Any individual can find recovery and lead a fulfilling and productive life. Please contact The Haven to learn more about the programs we offer. Men and women who choose our center benefit from highly credentialed counselors and therapists practicing exclusively in the field of addiction. At The Haven, we help to Rebuild Lives and Restore Hope.

Tuesday, January 8, 2019

Healing Hobbies for Recovery


healing hobbies for recovery
Hobbies can have many healing powers when it comes to recovery and your overall good health. In fact, having a hobby as an adult has been linked with numerous health perks including increased self-confidence and reduced stress and depression.

A big part of a successful recovery is rediscovering sober fun and finding activities that provide a fulfilling, productive use of our free time. And the right hobby can do this and more.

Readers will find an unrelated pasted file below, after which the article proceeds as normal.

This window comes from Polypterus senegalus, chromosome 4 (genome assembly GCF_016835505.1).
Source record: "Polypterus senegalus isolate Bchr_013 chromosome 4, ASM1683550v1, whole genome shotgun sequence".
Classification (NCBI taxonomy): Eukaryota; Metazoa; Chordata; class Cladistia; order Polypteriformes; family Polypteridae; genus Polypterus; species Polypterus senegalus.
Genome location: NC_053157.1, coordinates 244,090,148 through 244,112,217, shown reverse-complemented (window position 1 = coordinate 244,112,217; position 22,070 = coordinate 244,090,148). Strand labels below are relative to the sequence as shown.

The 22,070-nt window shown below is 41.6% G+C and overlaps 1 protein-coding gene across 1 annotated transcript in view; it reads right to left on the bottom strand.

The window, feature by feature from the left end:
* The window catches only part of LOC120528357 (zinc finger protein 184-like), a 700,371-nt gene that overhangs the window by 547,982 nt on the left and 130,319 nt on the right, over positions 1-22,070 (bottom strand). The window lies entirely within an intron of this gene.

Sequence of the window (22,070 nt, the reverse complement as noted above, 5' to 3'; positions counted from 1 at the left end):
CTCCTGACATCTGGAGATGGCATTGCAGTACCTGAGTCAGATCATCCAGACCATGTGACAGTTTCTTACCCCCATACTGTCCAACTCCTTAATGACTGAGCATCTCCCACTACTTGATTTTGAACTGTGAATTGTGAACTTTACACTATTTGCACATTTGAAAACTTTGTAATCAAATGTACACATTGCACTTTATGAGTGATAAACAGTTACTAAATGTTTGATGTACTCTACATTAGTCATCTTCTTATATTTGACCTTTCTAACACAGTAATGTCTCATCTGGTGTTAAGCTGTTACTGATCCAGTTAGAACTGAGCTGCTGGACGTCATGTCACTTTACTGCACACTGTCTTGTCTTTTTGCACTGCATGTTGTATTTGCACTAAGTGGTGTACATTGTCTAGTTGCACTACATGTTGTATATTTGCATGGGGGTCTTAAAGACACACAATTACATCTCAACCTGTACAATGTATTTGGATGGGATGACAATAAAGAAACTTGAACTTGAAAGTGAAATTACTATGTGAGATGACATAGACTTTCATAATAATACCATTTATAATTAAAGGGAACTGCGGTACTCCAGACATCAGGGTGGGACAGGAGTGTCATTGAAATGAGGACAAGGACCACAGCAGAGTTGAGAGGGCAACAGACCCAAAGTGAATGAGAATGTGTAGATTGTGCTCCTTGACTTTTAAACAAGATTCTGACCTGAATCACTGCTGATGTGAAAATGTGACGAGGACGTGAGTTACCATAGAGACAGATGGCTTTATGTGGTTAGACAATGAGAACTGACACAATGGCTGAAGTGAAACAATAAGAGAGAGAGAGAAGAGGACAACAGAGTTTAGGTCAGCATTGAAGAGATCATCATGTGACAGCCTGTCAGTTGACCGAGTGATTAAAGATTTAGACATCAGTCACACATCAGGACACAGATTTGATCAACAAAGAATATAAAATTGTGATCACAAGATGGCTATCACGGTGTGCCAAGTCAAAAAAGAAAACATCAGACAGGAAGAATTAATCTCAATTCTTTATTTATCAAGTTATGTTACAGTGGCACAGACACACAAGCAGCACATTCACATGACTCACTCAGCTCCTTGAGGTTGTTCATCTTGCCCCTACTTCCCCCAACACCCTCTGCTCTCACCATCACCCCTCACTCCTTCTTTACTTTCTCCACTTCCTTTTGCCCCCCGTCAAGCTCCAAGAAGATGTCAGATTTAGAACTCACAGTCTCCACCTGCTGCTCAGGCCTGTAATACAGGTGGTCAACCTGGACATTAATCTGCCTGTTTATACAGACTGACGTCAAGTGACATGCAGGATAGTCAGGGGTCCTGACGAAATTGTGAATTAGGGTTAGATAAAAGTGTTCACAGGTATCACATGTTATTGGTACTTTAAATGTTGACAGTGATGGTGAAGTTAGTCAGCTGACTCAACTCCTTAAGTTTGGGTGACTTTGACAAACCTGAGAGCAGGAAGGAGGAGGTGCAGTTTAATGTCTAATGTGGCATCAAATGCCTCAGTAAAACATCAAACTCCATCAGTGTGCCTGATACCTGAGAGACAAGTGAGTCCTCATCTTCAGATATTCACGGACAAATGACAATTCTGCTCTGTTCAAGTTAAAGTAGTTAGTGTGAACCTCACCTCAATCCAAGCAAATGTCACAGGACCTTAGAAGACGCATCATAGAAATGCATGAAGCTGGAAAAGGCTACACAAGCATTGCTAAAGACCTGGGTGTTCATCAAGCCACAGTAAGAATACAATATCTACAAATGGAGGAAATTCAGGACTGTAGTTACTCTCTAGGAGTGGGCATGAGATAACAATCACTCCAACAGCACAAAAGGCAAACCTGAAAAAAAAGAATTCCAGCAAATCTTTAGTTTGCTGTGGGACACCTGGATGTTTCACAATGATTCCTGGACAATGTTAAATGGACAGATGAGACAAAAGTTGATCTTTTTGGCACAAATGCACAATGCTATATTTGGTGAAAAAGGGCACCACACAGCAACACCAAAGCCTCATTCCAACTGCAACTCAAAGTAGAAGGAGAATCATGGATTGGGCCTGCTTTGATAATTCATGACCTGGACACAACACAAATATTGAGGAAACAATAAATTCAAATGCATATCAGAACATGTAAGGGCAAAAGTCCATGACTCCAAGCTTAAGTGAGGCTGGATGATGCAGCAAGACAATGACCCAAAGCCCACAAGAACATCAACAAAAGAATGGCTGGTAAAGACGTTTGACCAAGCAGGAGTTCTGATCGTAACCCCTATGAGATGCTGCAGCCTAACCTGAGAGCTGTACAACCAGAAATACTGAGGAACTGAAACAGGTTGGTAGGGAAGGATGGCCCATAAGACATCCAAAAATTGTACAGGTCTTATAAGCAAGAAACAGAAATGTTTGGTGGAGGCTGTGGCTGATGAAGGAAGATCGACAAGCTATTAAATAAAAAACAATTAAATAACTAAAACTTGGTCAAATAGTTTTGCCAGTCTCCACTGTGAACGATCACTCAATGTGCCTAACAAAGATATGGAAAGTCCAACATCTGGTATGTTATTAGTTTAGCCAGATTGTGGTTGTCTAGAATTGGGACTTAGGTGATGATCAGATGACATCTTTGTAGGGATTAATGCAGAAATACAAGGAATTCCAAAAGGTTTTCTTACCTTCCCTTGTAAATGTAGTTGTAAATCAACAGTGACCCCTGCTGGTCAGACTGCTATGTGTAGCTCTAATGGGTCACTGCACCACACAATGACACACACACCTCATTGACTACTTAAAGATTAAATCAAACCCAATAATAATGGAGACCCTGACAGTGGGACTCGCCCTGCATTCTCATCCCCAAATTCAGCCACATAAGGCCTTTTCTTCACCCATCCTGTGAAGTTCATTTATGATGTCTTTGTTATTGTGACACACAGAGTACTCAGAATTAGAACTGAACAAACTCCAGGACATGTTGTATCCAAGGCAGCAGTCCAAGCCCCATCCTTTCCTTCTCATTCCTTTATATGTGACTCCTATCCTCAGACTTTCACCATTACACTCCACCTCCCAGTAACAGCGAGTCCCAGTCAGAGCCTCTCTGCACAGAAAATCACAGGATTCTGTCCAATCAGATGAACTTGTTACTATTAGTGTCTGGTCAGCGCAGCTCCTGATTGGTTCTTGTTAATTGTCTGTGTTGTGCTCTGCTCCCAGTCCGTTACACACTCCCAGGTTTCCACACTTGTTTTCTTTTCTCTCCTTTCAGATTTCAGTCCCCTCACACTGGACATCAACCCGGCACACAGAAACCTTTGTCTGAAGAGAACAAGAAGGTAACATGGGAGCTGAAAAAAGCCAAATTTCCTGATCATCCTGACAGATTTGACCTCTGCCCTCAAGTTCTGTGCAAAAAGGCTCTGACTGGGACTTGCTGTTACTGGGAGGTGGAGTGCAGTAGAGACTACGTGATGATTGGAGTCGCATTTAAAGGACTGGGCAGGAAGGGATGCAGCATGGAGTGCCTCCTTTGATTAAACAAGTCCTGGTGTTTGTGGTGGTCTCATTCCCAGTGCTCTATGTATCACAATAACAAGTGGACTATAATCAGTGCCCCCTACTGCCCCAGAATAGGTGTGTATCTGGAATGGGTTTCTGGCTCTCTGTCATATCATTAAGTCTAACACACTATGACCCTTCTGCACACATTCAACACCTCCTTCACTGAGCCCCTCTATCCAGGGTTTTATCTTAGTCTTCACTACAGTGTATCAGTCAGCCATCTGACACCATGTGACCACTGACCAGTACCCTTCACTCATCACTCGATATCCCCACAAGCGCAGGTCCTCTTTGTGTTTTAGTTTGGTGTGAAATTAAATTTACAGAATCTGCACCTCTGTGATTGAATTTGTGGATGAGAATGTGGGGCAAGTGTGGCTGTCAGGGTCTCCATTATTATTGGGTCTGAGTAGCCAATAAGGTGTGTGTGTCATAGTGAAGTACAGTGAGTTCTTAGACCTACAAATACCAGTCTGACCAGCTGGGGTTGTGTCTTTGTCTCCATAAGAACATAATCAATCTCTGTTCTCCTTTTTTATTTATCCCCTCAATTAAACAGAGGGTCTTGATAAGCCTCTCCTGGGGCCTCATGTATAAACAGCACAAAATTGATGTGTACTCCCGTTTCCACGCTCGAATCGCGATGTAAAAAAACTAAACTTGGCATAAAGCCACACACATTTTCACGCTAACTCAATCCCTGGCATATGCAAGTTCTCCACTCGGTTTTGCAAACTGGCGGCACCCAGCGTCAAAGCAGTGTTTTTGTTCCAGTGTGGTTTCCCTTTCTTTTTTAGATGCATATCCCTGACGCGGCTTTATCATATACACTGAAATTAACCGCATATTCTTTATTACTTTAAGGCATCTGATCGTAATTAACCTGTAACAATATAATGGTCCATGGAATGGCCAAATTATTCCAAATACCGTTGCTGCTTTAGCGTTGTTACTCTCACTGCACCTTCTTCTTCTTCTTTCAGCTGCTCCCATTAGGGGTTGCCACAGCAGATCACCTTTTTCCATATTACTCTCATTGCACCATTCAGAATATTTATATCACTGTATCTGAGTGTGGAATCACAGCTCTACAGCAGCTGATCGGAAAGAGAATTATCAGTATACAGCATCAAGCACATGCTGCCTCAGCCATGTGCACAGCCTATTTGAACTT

Here are some activities that you may enjoy – and that can help give you the tools to fend off stress and depression, stay in the moment and focus on building a new sober life for yourself.

  • Visual arts (photography, painting/drawing): The process of creating art can bring greater awareness of the beauty in your life and have a positive impact on your emotions.
  • Writing: Writing has been linked to a number of mental and physical health benefits, including better memory, sleep and stress management.
  • Playing or listening to music: Music has been found to boost the body's immune system, lower levels of stress and anxiety and ease depression.
  • Cooking: Not only can cooking teach you about the right foods to fuel your recovery, but the repetitive tasks inherent to prepping meals (washing, chopping measuring) can become meditative and teach you to stay in the present.
  • Yoga: This ancient practice can do wonders for stress and anxiety by increasing the brain chemical Gamma-aminobutyric acid, or GABA, which plays an important role in behavior, cognition and the body's response to stress.